Entry updated 4 April 2017. Tagged: Film.
Film (1959; vt The Atomic Sub). Gorham Productions/Allied Artists. Produced by Alex Gordon. Directed by Spencer Gordon Bennett (credited as Spencer G Bennett). Written by Orville H Hampton from an original story by Irving Block and Jack Rabin (uncredited). Cast includes Dick Foran, Arthur Franz and Brett Halsey. 80 minutes cut to 72 minutes. Black and white.
In what was then the Near Future of the mid-1960s, cargo submarines (see Under the Sea) and other craft regularly traverse the Arctic Sea. After several of them disappear mysteriously, Commander Dan Wendover (Foran) is sent to the region in the Tigershark, an advanced submarine with various features including a separate mini-submarine, the Lungfish. Wendover's crew includes Lieutenant Commander Richard "Reef" Halloway (Franz), his Executive Officer, and Dr Carl Neilson Jr (Halsey). There is considerable friction between these two, since although the senior Neilson designed the Tigershark his son is a pacifist, which does not sit well with Halloway. The crew soon discovers the cause of the disappearances, an underwater UFO. Torpedoes are fired at this futuristic craft but fail to explode, instead becoming enmeshed in a gel-like substance which the UFO exudes. Ramming the vehicle instead, the Tigershark becomes wedged in its hull. Franz and some others board the vessel, and encounter a tentacled Alien with one large eye, its sole occupant. This being informs them that it has been scouting the Earth for possible Colonization by its species, and will shortly return with a positive report. After most of the boarding party is killed, and the alien wounded by a Verey flare pistol fired into its eye, the survivors escape, as does the submarine. The alien craft demonstrates self-repair abilities while a plan is formulated to turn one of the sub's torpedoes into a surface-to-air missile that is successfully used to destroy the UFO as it exits the sea. Why the protective gel does not work outside the sea is left unexplained. Pacifism is duly discredited at the conclusion as Neilson Jr sees the "error" of his ways.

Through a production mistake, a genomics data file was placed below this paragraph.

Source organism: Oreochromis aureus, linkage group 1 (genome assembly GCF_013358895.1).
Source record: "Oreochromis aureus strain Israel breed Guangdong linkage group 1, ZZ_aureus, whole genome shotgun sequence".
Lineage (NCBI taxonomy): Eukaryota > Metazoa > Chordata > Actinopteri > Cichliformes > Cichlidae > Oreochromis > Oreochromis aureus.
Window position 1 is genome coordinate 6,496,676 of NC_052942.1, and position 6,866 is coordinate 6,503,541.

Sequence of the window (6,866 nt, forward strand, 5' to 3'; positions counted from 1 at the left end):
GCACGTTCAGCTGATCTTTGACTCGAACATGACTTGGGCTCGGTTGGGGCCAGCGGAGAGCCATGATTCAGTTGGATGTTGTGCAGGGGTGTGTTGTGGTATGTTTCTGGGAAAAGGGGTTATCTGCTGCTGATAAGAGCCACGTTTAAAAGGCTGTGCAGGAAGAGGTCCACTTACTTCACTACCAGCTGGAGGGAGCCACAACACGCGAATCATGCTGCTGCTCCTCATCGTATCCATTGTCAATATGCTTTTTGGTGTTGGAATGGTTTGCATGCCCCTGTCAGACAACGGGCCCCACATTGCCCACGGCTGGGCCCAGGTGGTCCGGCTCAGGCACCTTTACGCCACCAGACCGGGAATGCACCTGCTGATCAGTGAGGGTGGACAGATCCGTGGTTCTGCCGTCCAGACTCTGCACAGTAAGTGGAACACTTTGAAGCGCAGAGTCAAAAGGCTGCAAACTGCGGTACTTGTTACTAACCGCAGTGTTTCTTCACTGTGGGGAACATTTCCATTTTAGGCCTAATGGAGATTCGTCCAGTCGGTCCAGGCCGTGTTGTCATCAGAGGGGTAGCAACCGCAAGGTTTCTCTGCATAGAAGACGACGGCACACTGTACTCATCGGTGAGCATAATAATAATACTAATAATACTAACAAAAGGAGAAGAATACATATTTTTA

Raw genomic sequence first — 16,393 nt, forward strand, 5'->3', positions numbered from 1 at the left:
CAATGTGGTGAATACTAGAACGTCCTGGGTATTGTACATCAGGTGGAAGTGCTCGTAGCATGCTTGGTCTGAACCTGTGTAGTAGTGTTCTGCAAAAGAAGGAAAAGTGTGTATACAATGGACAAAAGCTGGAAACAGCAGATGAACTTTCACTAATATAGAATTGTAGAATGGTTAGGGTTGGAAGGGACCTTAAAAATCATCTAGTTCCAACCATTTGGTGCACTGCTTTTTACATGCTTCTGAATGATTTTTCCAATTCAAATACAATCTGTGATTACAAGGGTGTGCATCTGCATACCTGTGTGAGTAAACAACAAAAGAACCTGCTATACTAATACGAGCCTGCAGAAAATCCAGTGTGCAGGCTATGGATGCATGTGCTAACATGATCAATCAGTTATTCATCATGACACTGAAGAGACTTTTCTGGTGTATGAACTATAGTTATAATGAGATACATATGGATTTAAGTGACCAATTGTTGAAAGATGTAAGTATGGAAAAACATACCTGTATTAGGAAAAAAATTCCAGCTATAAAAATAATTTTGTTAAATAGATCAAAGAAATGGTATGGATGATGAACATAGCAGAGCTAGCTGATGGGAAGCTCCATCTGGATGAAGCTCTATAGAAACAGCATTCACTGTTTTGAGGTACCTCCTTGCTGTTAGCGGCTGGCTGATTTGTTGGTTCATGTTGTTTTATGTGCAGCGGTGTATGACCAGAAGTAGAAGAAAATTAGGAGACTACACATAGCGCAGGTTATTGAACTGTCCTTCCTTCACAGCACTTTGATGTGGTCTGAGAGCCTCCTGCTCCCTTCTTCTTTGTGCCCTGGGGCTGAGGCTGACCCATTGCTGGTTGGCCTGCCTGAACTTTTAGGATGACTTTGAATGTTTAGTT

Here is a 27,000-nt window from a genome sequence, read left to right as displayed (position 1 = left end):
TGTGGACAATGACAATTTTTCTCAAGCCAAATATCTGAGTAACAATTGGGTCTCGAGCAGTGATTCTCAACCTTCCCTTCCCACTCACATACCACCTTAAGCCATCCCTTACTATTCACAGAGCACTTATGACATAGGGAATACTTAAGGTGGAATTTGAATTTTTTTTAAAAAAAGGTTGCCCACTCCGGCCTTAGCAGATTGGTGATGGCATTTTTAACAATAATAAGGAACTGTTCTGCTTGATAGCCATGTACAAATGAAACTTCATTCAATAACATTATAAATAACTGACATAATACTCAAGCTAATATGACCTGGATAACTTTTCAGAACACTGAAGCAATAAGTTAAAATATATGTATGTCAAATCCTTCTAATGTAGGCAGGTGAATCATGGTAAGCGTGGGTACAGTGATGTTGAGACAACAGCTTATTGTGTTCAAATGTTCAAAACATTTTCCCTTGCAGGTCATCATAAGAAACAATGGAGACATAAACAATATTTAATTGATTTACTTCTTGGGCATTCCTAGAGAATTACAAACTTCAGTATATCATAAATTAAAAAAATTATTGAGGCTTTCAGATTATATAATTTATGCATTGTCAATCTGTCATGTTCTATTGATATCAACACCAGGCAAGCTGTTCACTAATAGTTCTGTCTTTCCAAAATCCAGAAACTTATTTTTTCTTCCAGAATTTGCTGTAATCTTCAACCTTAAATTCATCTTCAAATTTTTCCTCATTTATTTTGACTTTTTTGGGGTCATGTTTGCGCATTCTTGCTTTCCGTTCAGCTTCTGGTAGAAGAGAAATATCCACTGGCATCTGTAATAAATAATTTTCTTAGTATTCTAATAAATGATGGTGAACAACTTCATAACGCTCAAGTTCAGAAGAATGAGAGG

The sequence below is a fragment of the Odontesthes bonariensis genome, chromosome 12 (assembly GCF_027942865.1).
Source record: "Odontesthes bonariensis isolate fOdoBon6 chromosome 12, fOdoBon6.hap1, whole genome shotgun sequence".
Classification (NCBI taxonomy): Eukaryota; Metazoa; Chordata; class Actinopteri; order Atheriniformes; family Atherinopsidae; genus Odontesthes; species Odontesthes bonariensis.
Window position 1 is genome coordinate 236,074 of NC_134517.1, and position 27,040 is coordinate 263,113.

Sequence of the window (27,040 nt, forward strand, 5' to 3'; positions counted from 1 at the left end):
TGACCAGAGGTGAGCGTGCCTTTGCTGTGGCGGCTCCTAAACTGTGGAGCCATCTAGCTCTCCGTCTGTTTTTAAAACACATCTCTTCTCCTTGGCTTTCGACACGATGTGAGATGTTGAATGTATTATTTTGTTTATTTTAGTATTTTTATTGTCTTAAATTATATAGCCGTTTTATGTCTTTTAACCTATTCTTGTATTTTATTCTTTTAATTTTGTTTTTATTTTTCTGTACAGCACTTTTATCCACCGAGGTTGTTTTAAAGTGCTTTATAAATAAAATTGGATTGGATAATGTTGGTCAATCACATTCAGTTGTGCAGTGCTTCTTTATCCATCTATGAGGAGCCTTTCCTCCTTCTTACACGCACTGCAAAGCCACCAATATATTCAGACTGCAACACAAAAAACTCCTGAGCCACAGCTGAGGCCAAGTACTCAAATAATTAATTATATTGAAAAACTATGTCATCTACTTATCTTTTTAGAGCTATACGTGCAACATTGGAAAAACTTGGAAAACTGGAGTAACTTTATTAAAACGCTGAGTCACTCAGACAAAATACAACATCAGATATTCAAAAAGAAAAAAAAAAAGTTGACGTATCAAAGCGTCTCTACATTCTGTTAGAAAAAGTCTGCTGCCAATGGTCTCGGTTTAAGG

The Atomic Submarine is one of several movies featuring nuclear-powered submarines produced around 1960, the best known of them being Voyage to the Bottom of the Sea (1961). Here, the triumph of the might-makes-right philosophy is a somewhat troubling feature of the plot. [GSt]
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